Oral History Center - UC Berkeley Library

Dorothy Eng: Rosie The Riveter World War II American Home Front Oral History Project

Interviewee(s):
Eng, Dorothy
Interviewer(s):
Li, Robin
Title:
Dorothy Eng: Rosie The Riveter World War II American Home Front Oral History Project
Abstract:
Dorothy Eng was born in San Francisco in 1923. In this interview, she discusses her childhood in the mostly white town of Emeryville, and then her family’s move to Oakland Chinatown and the sense of community she found there. Eng describes the important role played by churches of Chinatown both in terms of building community and supporting philanthropic endeavors. Eng was a founding member of the Young Women’s Chinese Society, an organization chartered to welcome and host Chinese American soldiers as they passed through the Bay Area on their way to the war in the Pacific. She describes their Saturday hospitality nights, as well as what the events meant for both the soldiers and the society volunteers. Eng offers vivid accounts of racial oppression and the fears of wartime life. A widow with two small children, Eng also recounts the struggles of postwar life, as well as the sense of purpose found in helping others, particularly through the reinvention of the Young Women’s Chinese Society as a scholarship organization helping Chinese girls attend college.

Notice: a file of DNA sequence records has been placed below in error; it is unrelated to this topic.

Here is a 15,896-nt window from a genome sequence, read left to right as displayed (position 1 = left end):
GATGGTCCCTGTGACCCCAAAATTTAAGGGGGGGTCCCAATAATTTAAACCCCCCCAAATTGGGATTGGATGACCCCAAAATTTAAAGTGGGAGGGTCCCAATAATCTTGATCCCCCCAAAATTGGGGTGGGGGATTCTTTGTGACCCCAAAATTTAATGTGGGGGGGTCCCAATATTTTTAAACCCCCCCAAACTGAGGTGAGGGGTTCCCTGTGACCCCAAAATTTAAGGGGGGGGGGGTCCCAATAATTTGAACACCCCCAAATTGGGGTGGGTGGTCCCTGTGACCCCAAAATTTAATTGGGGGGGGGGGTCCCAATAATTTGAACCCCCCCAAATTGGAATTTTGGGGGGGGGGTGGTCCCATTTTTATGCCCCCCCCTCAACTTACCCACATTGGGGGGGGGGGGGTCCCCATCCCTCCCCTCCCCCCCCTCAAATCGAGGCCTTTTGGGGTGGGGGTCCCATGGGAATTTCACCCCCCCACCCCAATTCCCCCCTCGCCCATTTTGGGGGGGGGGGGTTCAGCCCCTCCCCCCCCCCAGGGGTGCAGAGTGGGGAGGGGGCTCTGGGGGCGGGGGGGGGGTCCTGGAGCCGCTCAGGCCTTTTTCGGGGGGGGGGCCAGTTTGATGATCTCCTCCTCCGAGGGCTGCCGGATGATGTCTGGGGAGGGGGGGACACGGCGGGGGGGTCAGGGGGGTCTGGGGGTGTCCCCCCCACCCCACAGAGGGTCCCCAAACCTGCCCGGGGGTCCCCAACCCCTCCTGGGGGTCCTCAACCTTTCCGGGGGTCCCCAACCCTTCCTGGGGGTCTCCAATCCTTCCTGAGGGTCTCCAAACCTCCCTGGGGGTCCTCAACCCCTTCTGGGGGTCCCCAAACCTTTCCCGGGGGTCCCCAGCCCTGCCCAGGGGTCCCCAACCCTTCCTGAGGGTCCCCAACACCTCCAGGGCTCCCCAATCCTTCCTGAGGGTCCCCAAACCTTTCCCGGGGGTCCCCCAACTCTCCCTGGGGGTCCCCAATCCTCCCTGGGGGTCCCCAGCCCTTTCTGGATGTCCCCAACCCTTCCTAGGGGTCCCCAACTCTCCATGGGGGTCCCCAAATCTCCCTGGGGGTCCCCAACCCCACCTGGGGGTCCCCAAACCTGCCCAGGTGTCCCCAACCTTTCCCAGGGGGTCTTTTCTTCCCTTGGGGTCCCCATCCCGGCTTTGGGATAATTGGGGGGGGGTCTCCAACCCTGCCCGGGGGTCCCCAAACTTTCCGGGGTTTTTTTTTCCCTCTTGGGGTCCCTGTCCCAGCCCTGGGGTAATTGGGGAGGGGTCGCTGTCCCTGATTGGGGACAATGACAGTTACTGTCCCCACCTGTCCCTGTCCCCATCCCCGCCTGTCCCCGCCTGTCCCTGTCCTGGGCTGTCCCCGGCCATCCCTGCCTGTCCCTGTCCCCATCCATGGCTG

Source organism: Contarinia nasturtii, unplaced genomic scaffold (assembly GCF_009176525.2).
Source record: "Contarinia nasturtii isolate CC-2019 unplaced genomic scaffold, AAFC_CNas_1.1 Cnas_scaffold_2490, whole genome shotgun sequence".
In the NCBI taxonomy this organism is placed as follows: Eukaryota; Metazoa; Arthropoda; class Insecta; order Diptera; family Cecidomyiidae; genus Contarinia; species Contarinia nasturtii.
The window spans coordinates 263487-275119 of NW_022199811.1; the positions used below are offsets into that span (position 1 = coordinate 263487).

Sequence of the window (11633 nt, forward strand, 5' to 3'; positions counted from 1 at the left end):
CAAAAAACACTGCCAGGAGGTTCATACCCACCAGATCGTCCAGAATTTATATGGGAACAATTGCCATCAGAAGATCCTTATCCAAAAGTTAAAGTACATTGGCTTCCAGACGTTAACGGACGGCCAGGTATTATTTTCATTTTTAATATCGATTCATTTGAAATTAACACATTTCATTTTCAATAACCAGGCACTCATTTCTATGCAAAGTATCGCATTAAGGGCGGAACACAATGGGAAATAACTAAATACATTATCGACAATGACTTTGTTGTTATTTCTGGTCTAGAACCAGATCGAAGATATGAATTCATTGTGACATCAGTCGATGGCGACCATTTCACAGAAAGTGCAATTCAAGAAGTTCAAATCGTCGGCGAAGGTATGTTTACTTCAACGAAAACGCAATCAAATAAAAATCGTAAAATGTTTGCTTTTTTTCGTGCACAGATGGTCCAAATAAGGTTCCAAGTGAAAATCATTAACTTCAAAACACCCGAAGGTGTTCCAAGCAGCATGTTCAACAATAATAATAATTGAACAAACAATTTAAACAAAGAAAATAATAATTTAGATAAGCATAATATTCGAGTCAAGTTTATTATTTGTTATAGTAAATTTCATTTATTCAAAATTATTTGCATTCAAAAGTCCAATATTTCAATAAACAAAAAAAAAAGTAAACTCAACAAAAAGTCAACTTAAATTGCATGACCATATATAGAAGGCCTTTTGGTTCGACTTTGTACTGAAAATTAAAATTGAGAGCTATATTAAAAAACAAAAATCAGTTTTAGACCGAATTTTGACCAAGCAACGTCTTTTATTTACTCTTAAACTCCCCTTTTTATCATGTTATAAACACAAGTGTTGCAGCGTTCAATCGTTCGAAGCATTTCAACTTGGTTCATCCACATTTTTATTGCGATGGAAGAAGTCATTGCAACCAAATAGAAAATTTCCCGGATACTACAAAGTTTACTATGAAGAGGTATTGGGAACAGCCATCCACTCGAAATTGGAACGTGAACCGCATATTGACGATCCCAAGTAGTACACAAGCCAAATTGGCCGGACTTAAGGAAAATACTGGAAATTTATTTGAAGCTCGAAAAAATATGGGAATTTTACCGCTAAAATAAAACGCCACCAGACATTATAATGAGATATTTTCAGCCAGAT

Subject area(s):
Community and Identity
Interview date(s):
2011
Project:
Rosie The Riveter World War II American Home Front
Rights:
Eng, Dorothy. "Dorothy Eng: Rosie The Riveter World War II American Home Front Oral History Project." Interview by Robin Li in 2011. Oral History Center, The Bancroft Library, University of California, Berkeley, .